Youth sports are all about kids having fun. They play, they sweat, and hopefully have a great time. And boy do they build up an appetite.
Choosing the right refreshments during halftime, or the right restaurant after the game can be difficult. Are a couple large pizzas going to be sufficient, would a pizza buffet be in order?
Choosing a team's celebratory dinner is not unlike properly sizing a VDI solution. The exercise of sizing VDI for "up to X number of users" can be difficult. User count expectations can also be skewed when the workload is different than expected. Mileage may vary.
VMware Virtual SAN really shines at meeting performance needs while being cost effective and easily scalable through additional node or drive additions. If more storage is needed, add additional drives, or additional nodes contributing storage. If only compute is needed, simply add hosts that do not contribute storage. Very easy to scale. Continue reading →
For more than a few IT shops, data-at-rest encryption is mandatory for many of their workloads. It's one of those things that just isn't up for discussion.
While VSAN currently supports hardware encryption that's largely transparent to VSAN (or anything else that uses an internal storage device), many customers have expressed a desire for a more fully-featured solution that encrypts at a VM level, has sophisticated key management and policies, and can protect a VM wherever it happens to go.
To meet that need for sophisticated functionality, we've been partnering with HyTrust for a while. The product strikes me as a unique combination of simplicity and power -- just like VSAN.
Everyone who works with storage technology eventually gets around to wishing for the same thing: wouldn't it be GREAT if we could round up ALL the similar products, and put them through their paces?
Reality intrudes, however. Getting a bunch of storage vendors to loan you their expensive arrays -- all at the same time -- is almost impossible, unless you've got a very big transaction to leverage.
Finding the time and the space to do the testing is another issue as well -- it's rare that someone with the right skills has the luxury to spend several weeks doing array testing.
However, things worked out well for Jay Scheponik of JKS Consulting, Inc. (email@example.com). He was contracted to do just that -- put up a raft of comparable storage solutions, and see how they performed head-to-head.
Not only was he able to evaluate the usual external array suspects, but he also was able to test newer hyperconverged products, like VSAN.
Needless to say, we were very interested in his findings. I was lucky enough to get Jay on the phone to ask a few questions. Continue reading →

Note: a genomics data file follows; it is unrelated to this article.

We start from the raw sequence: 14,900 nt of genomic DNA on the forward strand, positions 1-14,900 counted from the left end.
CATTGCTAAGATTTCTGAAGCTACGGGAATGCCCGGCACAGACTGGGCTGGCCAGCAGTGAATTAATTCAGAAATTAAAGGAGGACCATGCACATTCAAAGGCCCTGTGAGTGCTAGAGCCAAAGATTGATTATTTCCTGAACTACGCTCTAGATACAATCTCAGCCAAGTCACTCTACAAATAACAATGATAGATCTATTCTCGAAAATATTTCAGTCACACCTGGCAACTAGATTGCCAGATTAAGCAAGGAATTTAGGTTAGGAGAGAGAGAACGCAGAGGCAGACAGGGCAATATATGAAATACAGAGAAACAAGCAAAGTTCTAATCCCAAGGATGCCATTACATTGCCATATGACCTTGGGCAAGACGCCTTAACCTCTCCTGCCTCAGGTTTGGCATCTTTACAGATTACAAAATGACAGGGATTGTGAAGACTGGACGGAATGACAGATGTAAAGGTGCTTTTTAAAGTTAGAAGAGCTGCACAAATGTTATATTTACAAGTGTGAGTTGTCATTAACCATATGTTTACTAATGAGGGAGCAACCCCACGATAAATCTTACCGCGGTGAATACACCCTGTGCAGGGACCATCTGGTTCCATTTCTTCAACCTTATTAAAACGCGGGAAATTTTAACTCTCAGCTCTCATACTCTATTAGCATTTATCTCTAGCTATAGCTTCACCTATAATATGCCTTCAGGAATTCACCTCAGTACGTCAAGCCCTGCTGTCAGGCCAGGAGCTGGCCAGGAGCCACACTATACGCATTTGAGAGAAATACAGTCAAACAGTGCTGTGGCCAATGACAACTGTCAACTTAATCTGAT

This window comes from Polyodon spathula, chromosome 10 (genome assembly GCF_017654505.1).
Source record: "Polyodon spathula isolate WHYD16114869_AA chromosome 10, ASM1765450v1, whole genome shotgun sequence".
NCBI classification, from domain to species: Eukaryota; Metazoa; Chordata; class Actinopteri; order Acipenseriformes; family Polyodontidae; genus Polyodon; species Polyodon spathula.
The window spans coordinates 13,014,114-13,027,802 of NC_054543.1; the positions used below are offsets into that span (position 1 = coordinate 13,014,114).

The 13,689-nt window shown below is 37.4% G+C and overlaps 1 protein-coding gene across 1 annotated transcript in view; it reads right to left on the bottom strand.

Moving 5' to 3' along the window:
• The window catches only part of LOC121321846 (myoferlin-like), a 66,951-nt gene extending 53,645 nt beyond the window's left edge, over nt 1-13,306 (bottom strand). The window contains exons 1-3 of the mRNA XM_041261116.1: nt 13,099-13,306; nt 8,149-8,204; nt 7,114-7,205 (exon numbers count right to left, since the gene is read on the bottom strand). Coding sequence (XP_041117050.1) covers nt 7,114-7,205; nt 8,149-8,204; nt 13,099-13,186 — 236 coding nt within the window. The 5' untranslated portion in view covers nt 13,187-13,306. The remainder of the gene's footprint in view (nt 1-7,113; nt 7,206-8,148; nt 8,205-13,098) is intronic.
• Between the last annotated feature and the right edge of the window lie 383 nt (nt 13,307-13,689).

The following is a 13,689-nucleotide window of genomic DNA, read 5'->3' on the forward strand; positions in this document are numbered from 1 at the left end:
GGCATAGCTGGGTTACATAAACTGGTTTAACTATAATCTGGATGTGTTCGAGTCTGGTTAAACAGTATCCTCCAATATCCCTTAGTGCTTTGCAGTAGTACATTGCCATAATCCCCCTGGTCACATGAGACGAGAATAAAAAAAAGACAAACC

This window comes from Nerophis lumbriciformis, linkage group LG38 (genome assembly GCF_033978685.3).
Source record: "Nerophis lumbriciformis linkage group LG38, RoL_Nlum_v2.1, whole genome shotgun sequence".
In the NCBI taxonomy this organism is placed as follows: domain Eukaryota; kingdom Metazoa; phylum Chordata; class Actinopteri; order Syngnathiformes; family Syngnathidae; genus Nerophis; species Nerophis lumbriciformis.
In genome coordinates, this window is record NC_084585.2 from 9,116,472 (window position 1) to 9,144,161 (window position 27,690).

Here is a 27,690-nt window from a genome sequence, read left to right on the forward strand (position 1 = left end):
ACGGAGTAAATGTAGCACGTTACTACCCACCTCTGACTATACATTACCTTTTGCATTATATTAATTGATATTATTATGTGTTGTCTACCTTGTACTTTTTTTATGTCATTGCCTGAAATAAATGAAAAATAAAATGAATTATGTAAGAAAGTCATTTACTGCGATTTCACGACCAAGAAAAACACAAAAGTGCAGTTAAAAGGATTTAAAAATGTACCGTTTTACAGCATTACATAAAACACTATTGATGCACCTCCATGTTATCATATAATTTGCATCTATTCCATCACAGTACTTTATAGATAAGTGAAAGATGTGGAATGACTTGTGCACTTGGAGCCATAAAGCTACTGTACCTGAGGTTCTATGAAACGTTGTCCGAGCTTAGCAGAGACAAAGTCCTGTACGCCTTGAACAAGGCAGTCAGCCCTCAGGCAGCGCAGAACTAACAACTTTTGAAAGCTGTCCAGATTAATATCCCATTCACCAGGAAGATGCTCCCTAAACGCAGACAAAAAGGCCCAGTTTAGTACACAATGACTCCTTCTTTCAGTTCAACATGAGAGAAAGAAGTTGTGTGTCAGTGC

The great part of the VMware hyperconverged model is that it's software-centric, which means customers get the benefit of great hardware partners who are always upping their game.
Today's interesting VSAN performance results come from Dell. Recently, they engaged with Principled Technologies to benchmark a Dell FX2 stuffed with SanDisk flash against a similar HP server using an external storage array.
We're looking for customers and partners to give it a go: download the collector, gather data to the SaaS analyzer, and review the results. Our goal is to make infrastructure sizing as easy (and as accurate!) as it can be.
When VMware introduced VSAN 6, we were pretty clear: it’s a great fit for most anything that runs in a virtual machine, including critical databases.
Whereas much of our previously published performance testing focused on a large number of VMs pounding the storage subsystem (as that’s the norm for how most people use clusters), databases usually have a different performance profile: typically you have a small number of larger VMs that are doing all the heavy lifting.
Not long ago, one of our engineer teams completed a performance profile using both Oracle 11g and Oracle RAC 11 against a modest, 4-node all-flash VSAN cluster. All-flash makes great sense when you want predictably fast performance, regardless of the IO profile.
TL; DR — wicked fast and predictable performance, Oracle RAC scaled linearly as more instances were added, and all of the tested Oracle RAC availability features worked exactly as expected.
Note: if you’re planning to use Oracle RAC with VSAN 6, there’s a KB you’ll need to read about configuring VSAN for multi-writer .
And a big thanks to our friends at Intel for all the help with providing an environment for these tests! Continue reading →
Recently, on the Virtual Blocks blog, we’ve discussed how VMware Virtual SAN stacks up in some head-to-head performance tests. The results, intriguing as they were, caught the eye of some and generated some great conversation.
Chuck Hollis then followed up these initial impressions with a second blog post, “VSAN vs Nutanix Head-to-Head Performance Testing -- Part 2,” where transparency became key to backing data findings. With the VMware Virtual SAN competitor’s refusal to allow any side-by-side comparison of their product for publication. That reaction increased interest around the Virtual SAN-only data results.
In Part 3 of the blog series, Hollis explored the comparisons as to how VMware Virtual SAN stacked up against the competition in terms of relative cost and performance. This piece demonstrated that VSAN accomplishes more with less money.
The results from this performance testing got the IT community talking.
We hit a snag along the way, as Nutanix recently changed their EULA to expressly prohibit any form of publishing performance results without prior written permission. We applied for permission to publish, and they declined.